Andretti Autosport continuing to move upward in IndyCar


The 1-2 finish by Carlos Munoz and Marco Andretti in the first of the two Belle Isle weekend races two weeks ago was the high point for Andretti Autosport thus far in 2015.

But Saturday night’s 5-6 finish by Andretti and Munoz in the Firestone 600 at Texas Motor Speedway may be a bit more representative of where the team will continue to build in the second half of the Verizon IndyCar Series season.

The third-generation Andretti has been on a roll for his grandfather and father’s team of late. Marco has earned three top-fives in the last three races: second at Belle Isle #1, fifth in Belle Isle #2 and fifth Saturday at Texas.

Those were the first top fives of the season for Marco Andretti, who also has four other top 10s in 2015. As a result, he’s climbed to sixth in the point standings (93 points behind series leader Juan Pablo Montoya) and is sporting an average finish of 8.3 per race.

“We were sort of just hanging on to it tonight,” Andretti said after Saturday’s race. “Seemingly lacking a bit of grip and pace to the front runners, so we had to get the top five the way we did it. It was an awesome job by my Snapple guys. We just need to keep hanging in there, that’s all we can do.”

Munoz, currently 12th in the standings (140 points behind Montoya) has Andretti Autosport’s only win of the season (Belle Isle #1). By finishing sixth at Texas, he now has four top 10 (including his win) finishes in the first nine races and has improved his per-race finishing average to 11.6.

“I think I gave 100 percent, everything I could,” said Munoz, who consistently hung in the top seven of Saturday’s race. “We finished sixth – a great position, and I think I did quite good with our stops and pushing hard. It was good for experience, another top 10, and now we’re looking forward to Toronto (Honda Indy Toronto on June 14).”

But as good as Andretti and Munoz have fared of late, teammate Ryan Hunter-Reay has been somewhat of an enigma.

After finishing sixth in the IndyCar standings last season, the 2012 IndyCar Series champ has struggled for much of 2015.

He left Texas 13th in the standings (165 points behind Montoya) and has just one top-five (fifth at Birmingham) and two other top 10 finishes (St. Petersburg and Belle Isle #2).

Not surprisingly, his average per-race finish is 12.1, including finishing a disappointing 18th at Texas due to ongoing handling issues throughout the race.

“Unfortunately, I think there’s something wrong with this car – it’s the same one we had at (Indianapolis) – and we’re going to ‘kitchen sink it’ as they call it, for the next oval race,” Hunter-Reay said Saturday. “We’re just going to come back with a different tub, a different everything because it’s not this difficult.

“There’s no excuse for this. … I’m just glad I brought it back in one piece – it was loose the whole night no matter what we did to it. Meanwhile, my teammates (Andretti and Muñoz) were adding front wing the whole night trying to get the front to grip up.”

AJ Foyt Racing promotes Benjamin Pedersen from Indy Lights to IndyCar for 2023 season

Benjamin Pedersen AJ Foyt
AJ Foyt Racing

Benjamin Pedersen is the first driver to land a promotion from Indy Lights into IndyCar for next season as AJ Foyt Racing confirmed Wednesday he’ll be part of its 2023 lineup.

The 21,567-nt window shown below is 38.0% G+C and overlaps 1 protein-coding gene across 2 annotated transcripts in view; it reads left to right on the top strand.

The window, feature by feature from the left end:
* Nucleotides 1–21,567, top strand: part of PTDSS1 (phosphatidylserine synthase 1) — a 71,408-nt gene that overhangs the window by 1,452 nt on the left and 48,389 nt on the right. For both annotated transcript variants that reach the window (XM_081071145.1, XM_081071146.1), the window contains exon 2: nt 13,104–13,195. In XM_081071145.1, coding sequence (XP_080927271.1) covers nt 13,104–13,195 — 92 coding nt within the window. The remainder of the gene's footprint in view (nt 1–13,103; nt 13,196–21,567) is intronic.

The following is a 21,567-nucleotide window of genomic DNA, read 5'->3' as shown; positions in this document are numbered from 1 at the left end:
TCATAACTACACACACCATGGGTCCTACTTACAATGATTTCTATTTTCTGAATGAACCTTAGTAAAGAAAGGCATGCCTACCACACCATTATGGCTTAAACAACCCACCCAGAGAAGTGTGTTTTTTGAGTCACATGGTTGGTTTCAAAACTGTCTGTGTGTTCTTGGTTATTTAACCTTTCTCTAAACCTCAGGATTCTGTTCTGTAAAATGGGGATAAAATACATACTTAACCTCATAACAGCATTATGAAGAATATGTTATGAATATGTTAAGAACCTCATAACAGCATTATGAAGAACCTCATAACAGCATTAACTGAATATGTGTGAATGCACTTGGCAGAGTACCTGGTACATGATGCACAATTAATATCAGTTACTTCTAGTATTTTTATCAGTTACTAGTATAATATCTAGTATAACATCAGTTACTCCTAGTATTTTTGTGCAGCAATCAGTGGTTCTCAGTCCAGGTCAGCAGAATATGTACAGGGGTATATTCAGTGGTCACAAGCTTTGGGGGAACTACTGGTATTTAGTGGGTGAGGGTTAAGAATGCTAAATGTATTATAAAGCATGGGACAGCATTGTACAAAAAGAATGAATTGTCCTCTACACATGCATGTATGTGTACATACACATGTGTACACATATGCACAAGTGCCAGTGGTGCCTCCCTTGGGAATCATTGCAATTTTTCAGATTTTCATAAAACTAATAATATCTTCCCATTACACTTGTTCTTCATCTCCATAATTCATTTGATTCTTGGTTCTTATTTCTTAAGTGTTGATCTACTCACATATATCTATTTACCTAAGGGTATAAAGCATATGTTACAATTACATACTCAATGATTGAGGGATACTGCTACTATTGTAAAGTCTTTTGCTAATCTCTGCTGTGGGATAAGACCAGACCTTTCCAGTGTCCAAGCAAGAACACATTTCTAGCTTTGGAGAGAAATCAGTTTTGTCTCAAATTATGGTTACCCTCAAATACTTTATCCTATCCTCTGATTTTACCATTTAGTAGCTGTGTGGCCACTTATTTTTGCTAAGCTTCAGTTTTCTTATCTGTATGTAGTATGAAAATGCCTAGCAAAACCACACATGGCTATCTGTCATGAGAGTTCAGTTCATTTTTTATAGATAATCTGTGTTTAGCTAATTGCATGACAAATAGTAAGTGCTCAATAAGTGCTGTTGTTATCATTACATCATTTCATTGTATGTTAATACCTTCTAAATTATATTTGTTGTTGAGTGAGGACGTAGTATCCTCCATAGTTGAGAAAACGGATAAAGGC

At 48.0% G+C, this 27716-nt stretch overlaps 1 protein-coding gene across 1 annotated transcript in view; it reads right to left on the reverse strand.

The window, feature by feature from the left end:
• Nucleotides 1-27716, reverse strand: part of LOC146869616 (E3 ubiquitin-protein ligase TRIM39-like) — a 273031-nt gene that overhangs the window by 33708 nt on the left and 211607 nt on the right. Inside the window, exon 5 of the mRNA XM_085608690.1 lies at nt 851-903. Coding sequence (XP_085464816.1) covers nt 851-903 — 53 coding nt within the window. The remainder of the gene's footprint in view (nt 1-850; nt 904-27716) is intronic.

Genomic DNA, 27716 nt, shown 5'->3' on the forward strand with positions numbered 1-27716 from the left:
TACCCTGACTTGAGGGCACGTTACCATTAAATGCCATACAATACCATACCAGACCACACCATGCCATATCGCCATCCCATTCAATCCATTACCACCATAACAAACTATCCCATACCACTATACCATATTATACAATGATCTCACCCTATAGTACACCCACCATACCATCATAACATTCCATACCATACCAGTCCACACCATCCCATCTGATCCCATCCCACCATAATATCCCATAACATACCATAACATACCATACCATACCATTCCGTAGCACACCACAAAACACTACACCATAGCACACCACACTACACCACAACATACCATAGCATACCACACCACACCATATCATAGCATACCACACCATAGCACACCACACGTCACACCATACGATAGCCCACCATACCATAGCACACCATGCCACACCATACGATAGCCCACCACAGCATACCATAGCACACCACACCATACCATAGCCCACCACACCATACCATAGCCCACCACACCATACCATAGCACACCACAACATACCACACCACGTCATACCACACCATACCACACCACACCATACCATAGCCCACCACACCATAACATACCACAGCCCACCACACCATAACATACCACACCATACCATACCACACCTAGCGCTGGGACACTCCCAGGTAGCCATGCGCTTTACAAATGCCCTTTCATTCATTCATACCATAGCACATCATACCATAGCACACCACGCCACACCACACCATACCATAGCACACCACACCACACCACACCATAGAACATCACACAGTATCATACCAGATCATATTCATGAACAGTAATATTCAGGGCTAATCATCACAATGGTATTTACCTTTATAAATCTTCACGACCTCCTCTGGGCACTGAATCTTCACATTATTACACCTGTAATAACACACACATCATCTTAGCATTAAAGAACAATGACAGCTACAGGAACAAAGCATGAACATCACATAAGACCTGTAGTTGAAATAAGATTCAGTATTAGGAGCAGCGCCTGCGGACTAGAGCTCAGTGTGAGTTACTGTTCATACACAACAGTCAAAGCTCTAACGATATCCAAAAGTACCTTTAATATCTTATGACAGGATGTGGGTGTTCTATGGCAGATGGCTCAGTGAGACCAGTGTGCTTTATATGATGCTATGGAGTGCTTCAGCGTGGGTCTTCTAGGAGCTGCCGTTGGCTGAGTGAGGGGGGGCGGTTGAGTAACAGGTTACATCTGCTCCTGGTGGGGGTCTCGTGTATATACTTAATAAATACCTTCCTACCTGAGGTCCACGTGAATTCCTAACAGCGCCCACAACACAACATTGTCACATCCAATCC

Pedersen, a 23-year-old dual citizen of Denmark and the United States, spent last season running the full Indy Lights schedule for HMD Motorsports. Linus Lundqvist, his teammate, won the Lights title, and Pedersen finished fifth in the final standings. Pedersen earned his only win earlier this month when he led every lap from the pole at Portland.

Pedersen also ran four races for HMD in 2021 with back-to-back runner-up finishes in his debut. Pedersen landed on AJ Foyt Racing team president Larry Foyt’s radar through a “trusted colleague” and Pedersen spent most of last season shadowing the IndyCar team.

His promotion to IndyCar comes ahead of all four drivers who finished ahead of him in the Indy Lights standings, including champion Lundqvist.

“We are really looking forward to having Benjamin as part of the team,” Larry Foyt said. “His enthusiasm is infectious, and he is 100 percent committed to IndyCar, AJ Foyt Racing, and doing the best he can to win races.

“It’s been great to have him embedded with the team this past season, and everyone is excited to hit the ground running when testing begins. It is also great to have a multi-year program in place, which will help him and the team grow together.”

Foyt did not announce a car number for Pedersen. Kyle Kirkwood spent his rookie season driving AJ Foyt’s flagship No. 14 but Kirkwood is moving to Andretti Autosport. The team has not yet announced if Dalton Kellett will return for a fourth season, and a third car for Tatiana Calderon was pulled from competition after seven races because of sponsorship non-payment. Shutting down Calderon’s team removed the only semi-regular female driver from the IndyCar field.

Pedersen, however, was signed to an agreement Foyt said “spans multiple seasons as the team plans to develop the young rookie and is aligned to a longer-term plan for AJ Foyt Racing.”

Pedersen was born in Copenhagen but raised in Seattle and currently lives in Indianapolis. He said his time shadowing the IndyCar team has given him a jump on his rookie preparations.

“I’ve spent a lot of time this season with AJ Foyt Racing learning the ins and outs of making the jump to IndyCar and it’s been really nice to do that in conjunction with my Indy Lights season,” Pedersen said. “IndyCar has been my target goal since I started open wheel racing in 2016. The racing, atmosphere, fans, events, tracks, etc. are all awesome.”